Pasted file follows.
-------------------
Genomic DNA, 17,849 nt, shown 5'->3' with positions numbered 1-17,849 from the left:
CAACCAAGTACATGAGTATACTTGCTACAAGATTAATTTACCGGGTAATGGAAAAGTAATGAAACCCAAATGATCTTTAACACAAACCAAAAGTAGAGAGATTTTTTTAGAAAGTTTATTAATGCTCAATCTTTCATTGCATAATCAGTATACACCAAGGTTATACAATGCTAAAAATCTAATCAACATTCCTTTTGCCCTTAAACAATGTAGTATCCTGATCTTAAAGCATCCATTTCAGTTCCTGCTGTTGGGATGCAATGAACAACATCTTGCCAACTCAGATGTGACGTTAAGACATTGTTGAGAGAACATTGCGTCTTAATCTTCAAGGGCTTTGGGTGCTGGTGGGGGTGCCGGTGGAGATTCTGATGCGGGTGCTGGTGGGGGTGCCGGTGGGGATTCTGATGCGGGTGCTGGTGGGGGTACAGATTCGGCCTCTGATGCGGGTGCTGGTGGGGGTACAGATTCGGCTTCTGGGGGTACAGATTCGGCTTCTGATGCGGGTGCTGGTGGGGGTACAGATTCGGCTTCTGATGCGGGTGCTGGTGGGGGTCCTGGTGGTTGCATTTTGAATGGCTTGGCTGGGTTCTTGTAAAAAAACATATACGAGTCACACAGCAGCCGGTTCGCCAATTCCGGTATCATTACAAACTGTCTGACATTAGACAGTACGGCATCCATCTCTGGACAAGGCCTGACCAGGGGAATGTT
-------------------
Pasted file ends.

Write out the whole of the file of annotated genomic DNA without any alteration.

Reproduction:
Genomic DNA, 17,849 nt, shown 5'->3' with positions numbered 1-17,849 from the left:
CAACCAAGTACATGAGTATACTTGCTACAAGATTAATTTACCGGGTAATGGAAAAGTAATGAAACCCAAATGATCTTTAACACAAACCAAAAGTAGAGAGATTTTTTTAGAAAGTTTATTAATGCTCAATCTTTCATTGCATAATCAGTATACACCAAGGTTATACAATGCTAAAAATCTAATCAACATTCCTTTTGCCCTTAAACAATGTAGTATCCTGATCTTAAAGCATCCATTTCAGTTCCTGCTGTTGGGATGCAATGAACAACATCTTGCCAACTCAGATGTGACGTTAAGACATTGTTGAGAGAACATTGCGTCTTAATCTTCAAGGGCTTTGGGTGCTGGTGGGGGTGCCGGTGGAGATTCTGATGCGGGTGCTGGTGGGGGTGCCGGTGGGGATTCTGATGCGGGTGCTGGTGGGGGTACAGATTCGGCCTCTGATGCGGGTGCTGGTGGGGGTACAGATTCGGCTTCTGGGGGTACAGATTCGGCTTCTGATGCGGGTGCTGGTGGGGGTACAGATTCGGCTTCTGATGCGGGTGCTGGTGGGGGTCCTGGTGGTTGCATTTTGAATGGCTTGGCTGGGTTCTTGTAAAAAAACATATACGAGTCACACAGCAGCCGGTTCGCCAATTCCGGTATCATTACAAACTGTCTGACATTAGACAGTACGGCATCCATCTCTGGACAAGGCCTGACCAGGGGAATGTT